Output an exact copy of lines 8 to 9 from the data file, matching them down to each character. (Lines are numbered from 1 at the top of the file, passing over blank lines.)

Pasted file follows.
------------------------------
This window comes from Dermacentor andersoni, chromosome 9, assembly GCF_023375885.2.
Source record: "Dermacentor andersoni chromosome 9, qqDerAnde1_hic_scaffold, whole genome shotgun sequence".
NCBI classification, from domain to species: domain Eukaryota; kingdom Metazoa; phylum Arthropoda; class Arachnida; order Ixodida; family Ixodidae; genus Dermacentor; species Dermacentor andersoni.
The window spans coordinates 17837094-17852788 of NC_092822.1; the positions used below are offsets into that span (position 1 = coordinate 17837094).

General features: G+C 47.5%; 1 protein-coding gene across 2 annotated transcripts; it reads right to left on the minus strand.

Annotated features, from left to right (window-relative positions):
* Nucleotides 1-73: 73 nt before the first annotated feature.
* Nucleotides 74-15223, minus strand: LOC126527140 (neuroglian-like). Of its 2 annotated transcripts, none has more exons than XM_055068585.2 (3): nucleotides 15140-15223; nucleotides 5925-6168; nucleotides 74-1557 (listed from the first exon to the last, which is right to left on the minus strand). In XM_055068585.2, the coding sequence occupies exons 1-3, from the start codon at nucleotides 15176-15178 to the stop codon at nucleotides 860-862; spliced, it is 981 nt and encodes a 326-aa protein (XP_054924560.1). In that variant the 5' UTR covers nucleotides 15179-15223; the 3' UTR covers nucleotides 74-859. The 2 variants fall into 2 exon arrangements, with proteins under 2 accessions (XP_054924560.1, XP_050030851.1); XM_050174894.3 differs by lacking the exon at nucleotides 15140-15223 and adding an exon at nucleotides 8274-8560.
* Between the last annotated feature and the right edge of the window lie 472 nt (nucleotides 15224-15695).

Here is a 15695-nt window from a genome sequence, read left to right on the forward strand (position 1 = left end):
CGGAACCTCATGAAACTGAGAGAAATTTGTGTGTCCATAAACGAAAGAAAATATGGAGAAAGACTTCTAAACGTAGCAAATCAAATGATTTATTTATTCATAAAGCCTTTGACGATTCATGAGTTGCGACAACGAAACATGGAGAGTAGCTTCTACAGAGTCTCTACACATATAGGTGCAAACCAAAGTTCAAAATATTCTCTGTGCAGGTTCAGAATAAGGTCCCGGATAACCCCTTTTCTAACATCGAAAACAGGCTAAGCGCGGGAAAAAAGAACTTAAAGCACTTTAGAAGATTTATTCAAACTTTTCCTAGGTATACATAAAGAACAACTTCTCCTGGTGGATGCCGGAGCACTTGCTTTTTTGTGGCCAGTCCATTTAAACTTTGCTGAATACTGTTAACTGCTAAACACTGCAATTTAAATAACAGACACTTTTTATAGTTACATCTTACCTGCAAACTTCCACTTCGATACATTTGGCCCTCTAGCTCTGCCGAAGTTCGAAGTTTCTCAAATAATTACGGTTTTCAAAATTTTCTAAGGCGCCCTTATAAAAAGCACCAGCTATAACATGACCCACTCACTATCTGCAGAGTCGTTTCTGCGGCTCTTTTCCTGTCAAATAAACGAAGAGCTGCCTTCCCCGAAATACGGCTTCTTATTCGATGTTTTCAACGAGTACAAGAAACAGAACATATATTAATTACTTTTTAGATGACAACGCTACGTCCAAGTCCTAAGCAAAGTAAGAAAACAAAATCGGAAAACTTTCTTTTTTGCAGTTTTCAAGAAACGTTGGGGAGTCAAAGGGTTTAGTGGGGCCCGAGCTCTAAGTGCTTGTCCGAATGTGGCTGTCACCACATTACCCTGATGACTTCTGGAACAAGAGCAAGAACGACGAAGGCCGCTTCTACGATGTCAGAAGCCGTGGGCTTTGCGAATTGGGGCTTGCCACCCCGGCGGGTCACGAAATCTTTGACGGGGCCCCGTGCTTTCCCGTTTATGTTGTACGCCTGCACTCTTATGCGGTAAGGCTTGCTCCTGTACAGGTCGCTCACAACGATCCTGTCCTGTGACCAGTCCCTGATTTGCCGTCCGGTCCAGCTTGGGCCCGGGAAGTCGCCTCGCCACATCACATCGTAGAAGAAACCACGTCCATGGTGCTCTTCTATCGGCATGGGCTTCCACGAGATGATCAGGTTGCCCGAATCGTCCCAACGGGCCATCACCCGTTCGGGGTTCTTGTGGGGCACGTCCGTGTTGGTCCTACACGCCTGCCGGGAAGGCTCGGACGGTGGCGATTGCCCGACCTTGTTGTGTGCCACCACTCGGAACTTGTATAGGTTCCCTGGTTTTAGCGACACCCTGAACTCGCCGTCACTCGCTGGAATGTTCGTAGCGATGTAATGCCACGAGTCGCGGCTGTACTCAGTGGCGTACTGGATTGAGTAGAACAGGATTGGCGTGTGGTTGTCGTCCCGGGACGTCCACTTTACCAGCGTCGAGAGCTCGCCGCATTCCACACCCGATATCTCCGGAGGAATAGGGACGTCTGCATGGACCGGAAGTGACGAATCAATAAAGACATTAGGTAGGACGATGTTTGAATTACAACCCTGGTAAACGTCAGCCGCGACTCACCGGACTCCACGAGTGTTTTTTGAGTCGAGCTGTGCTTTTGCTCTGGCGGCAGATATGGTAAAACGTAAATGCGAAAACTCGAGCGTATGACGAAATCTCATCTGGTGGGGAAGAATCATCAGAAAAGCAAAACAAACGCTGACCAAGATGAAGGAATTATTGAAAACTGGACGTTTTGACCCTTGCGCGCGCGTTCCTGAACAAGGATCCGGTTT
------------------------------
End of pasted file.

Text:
* Nucleotides 74-15223, minus strand: LOC126527140 (neuroglian-like). Of its 2 annotated transcripts, none has more exons than XM_055068585.2 (3): nucleotides 15140-15223; nucleotides 5925-6168; nucleotides 74-1557 (listed from the first exon to the last, which is right to left on the minus strand). In XM_055068585.2, the coding sequence occupies exons 1-3, from the start codon at nucleotides 15176-15178 to the stop codon at nucleotides 860-862; spliced, it is 981 nt and encodes a 326-aa protein (XP_054924560.1). In that variant the 5' UTR covers nucleotides 15179-15223; the 3' UTR covers nucleotides 74-859. The 2 variants fall into 2 exon arrangements, with proteins under 2 accessions (XP_054924560.1, XP_050030851.1); XM_050174894.3 differs by lacking the exon at nucleotides 15140-15223 and adding an exon at nucleotides 8274-8560.
* Between the last annotated feature and the right edge of the window lie 472 nt (nucleotides 15224-15695).